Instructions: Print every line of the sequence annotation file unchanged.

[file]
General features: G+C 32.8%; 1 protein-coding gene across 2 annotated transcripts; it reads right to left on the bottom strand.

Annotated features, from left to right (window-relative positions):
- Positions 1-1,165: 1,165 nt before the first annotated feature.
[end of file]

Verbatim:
General features: G+C 32.8%; 1 protein-coding gene across 2 annotated transcripts; it reads right to left on the bottom strand.

Annotated features, from left to right (window-relative positions):
- Positions 1-1,165: 1,165 nt before the first annotated feature.